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Judge upholds Lancaster's policy on prayer before meetings

July 12, 2011 |  6:46 pm

Lancaster officials have the right to pray to Jesus before council meetings, a U.S. district judge ruled this week.

According to information released by the city Tuesday, the judgment allows Lancaster to continue its invocation policy, which has been in place since August 2009.

Plaintiffs Shelley Rubin and Maureen I. Feller had specifically challenged the prayer that opened an April 2010 council meeting in which reference was made to Jesus Christ. But U.S. District Judge Dale Fischer sided with the city.

“Lancaster takes immense pride in winning this case and defending the fundamental right to pray, not only for our citizens, but indeed for all people across this nation,” Mayor R. Rex Parris said in a statement.

Lancaster’s invocation policy calls for randomly selecting clergy from different faiths to deliver the invocation at council meetings, without restricting the content based on their beliefs.

In August 2009, the American Civil Liberties Union of Southern California sent a letter to city officials stating that the group had received "a number of complaints" about Lancaster’s practice of opening meetings with invocations given in "the name of Jesus" or containing other explicitly sectarian religious references. The civil liberties group deemed the policy divisive and unconstitutional, and threatened legal action if Lancaster didn’t quit the practice.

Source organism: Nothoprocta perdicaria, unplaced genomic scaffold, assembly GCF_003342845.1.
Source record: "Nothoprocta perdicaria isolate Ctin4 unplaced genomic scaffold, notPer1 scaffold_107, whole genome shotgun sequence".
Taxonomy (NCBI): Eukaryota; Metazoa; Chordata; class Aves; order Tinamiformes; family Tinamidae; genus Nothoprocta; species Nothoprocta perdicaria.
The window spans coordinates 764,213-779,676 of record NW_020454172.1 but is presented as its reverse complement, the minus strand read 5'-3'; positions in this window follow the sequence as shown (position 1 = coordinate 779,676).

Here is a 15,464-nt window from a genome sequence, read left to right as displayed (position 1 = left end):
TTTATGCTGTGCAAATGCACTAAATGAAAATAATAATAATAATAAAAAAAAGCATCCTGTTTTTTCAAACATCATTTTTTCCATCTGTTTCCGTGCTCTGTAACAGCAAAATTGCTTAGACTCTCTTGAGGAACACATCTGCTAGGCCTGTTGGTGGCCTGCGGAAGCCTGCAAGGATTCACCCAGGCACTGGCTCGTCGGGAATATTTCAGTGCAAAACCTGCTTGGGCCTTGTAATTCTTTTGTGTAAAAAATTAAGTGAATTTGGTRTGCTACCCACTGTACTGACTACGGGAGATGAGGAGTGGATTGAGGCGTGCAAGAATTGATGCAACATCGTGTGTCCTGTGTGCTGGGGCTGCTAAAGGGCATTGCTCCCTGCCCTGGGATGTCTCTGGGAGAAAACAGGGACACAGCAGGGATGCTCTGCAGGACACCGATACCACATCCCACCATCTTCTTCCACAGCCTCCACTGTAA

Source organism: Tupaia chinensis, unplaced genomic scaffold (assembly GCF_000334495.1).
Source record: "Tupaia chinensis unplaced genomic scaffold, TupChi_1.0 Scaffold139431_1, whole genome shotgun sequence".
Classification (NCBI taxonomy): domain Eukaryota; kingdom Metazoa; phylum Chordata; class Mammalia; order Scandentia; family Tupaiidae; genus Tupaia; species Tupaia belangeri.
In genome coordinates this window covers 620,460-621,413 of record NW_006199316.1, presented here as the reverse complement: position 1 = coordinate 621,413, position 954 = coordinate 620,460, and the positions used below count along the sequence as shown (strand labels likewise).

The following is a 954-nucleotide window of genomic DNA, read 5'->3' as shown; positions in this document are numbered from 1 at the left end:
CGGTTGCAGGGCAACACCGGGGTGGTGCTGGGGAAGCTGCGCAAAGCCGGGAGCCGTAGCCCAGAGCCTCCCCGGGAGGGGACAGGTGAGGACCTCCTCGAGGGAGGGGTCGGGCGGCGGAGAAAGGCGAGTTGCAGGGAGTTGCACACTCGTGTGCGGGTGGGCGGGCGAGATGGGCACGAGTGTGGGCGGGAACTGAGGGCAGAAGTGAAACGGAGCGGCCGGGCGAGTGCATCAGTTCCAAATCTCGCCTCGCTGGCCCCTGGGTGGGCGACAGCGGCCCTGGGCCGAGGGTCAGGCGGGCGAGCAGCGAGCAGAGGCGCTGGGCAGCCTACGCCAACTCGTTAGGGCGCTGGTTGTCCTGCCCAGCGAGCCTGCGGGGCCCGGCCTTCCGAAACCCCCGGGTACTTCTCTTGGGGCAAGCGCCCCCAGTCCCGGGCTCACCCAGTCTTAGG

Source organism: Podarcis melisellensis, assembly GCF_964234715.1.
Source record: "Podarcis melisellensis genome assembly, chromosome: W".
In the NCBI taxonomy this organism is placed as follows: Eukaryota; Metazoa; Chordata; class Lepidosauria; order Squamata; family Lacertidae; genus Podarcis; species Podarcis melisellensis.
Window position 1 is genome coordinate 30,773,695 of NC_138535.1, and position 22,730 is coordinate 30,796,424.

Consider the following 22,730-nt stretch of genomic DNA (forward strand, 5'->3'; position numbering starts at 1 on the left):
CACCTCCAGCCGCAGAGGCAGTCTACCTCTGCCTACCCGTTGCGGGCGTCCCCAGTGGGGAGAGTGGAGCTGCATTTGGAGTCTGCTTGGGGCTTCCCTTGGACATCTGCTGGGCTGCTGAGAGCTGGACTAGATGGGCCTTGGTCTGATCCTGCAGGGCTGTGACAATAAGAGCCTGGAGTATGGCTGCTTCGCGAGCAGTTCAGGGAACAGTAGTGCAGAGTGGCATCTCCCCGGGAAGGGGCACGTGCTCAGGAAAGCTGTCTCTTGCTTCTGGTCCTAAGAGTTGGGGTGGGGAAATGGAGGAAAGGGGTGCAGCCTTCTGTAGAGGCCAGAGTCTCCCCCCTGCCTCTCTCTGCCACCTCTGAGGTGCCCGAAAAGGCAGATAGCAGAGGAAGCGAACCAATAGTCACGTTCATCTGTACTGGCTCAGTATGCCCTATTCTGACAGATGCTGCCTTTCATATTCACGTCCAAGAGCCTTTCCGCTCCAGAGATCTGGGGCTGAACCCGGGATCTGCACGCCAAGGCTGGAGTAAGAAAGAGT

The city, which is home to Muslims, Jews, Hindus, Sikhs, Buddhists and Christians of various denominations, responded by putting the policy to a vote of residents during the April 2010 municipal election. The measure passed more than 3 to 1, according to statistics provided by the city.

RELATED:

Lancaster sued over prayer at council meetings

Lancaster to vote Tuesday on prayer policy at city meetings

Lancaster voters overwhelming support continuing public prayer

-- Ann M. Simmons

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